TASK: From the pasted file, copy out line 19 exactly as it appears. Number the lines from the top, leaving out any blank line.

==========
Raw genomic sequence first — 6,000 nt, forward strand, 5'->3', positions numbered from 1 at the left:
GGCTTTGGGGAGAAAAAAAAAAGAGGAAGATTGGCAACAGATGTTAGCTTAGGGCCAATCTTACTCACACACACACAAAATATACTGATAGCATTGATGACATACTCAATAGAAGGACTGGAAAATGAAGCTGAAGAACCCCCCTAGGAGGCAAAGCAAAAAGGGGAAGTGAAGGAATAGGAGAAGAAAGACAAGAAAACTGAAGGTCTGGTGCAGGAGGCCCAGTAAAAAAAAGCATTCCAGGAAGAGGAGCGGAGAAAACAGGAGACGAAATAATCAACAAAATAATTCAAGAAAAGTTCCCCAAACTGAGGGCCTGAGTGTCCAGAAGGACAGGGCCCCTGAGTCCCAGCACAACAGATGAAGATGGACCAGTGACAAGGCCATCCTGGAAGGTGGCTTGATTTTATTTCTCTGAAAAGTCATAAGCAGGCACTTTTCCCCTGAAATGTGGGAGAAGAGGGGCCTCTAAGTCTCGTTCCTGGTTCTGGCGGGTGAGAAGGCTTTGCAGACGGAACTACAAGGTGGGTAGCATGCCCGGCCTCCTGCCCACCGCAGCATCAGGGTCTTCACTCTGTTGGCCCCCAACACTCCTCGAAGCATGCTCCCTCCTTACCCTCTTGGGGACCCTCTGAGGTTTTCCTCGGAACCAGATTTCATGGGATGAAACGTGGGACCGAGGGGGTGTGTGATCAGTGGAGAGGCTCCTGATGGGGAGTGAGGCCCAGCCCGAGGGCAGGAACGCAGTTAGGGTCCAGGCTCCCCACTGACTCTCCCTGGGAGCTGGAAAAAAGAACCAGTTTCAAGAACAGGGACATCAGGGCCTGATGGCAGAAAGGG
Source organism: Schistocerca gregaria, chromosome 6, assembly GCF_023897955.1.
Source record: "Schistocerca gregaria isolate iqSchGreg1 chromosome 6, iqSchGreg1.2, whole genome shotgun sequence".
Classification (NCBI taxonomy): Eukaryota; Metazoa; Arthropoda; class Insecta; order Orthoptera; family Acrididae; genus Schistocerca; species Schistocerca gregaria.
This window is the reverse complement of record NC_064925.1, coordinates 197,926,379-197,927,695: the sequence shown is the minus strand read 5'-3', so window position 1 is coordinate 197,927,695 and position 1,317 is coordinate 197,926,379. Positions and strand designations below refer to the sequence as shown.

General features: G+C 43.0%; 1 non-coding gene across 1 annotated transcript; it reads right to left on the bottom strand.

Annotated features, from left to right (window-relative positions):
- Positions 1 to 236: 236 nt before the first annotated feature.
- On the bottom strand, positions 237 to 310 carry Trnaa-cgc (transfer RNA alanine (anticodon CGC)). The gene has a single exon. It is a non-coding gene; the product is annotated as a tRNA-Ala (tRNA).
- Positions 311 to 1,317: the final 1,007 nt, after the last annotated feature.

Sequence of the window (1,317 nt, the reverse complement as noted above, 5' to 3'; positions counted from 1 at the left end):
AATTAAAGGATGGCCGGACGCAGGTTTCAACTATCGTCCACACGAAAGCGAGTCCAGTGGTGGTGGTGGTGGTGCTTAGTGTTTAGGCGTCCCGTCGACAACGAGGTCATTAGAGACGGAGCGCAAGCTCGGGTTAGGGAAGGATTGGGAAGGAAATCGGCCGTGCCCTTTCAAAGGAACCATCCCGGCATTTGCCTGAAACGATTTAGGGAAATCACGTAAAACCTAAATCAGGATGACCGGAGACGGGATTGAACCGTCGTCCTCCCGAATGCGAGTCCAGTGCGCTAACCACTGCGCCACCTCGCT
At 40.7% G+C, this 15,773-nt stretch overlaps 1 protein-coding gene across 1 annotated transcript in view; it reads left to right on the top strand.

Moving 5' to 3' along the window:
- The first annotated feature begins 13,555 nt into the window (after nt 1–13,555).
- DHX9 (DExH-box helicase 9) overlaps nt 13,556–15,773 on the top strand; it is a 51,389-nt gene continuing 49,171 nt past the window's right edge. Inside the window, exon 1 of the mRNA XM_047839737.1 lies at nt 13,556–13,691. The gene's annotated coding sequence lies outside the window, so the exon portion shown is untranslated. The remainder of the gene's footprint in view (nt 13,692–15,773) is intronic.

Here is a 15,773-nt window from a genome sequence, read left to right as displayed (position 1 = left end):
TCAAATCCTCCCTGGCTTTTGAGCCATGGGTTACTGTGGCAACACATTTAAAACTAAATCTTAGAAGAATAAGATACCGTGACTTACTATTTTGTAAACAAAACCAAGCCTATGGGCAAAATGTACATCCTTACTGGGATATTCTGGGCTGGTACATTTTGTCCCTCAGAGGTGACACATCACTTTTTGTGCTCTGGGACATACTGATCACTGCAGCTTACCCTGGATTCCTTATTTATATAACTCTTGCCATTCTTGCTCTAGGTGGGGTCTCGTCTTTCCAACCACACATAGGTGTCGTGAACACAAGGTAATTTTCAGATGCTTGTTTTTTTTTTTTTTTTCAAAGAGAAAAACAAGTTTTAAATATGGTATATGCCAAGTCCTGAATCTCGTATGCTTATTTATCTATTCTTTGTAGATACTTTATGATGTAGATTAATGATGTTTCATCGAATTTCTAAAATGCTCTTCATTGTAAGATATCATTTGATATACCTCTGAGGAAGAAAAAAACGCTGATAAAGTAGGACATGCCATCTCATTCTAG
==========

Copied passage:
TCAAATCCTCCCTGGCTTTTGAGCCATGGGTTACTGTGGCAACACATTTAAAACTAAATCTTAGAAGAATAAGATACCGTGACTTACTATTTTGTAAACAAAACCAAGCCTATGGGCAAAATGTACATCCTTACTGGGATATTCTGGGCTGGTACATTTTGTCCCTCAGAGGTGACACATCACTTTTTGTGCTCTGGGACATACTGATCACTGCAGCTTACCCTGGATTCCTTATTTATATAACTCTTGCCATTCTTGCTCTAGGTGGGGTCTCGTCTTTCCAACCACACATAGGTGTCGTGAACACAAGGTAATTTTCAGATGCTTGTTTTTTTTTTTTTTTTCAAAGAGAAAAACAAGTTTTAAATATGGTATATGCCAAGTCCTGAATCTCGTATGCTTATTTATCTATTCTTTGTAGATACTTTATGATGTAGATTAATGATGTTTCATCGAATTTCTAAAATGCTCTTCATTGTAAGATATCATTTGATATACCTCTGAGGAAGAAAAAAACGCTGATAAAGTAGGACATGCCATCTCATTCTAG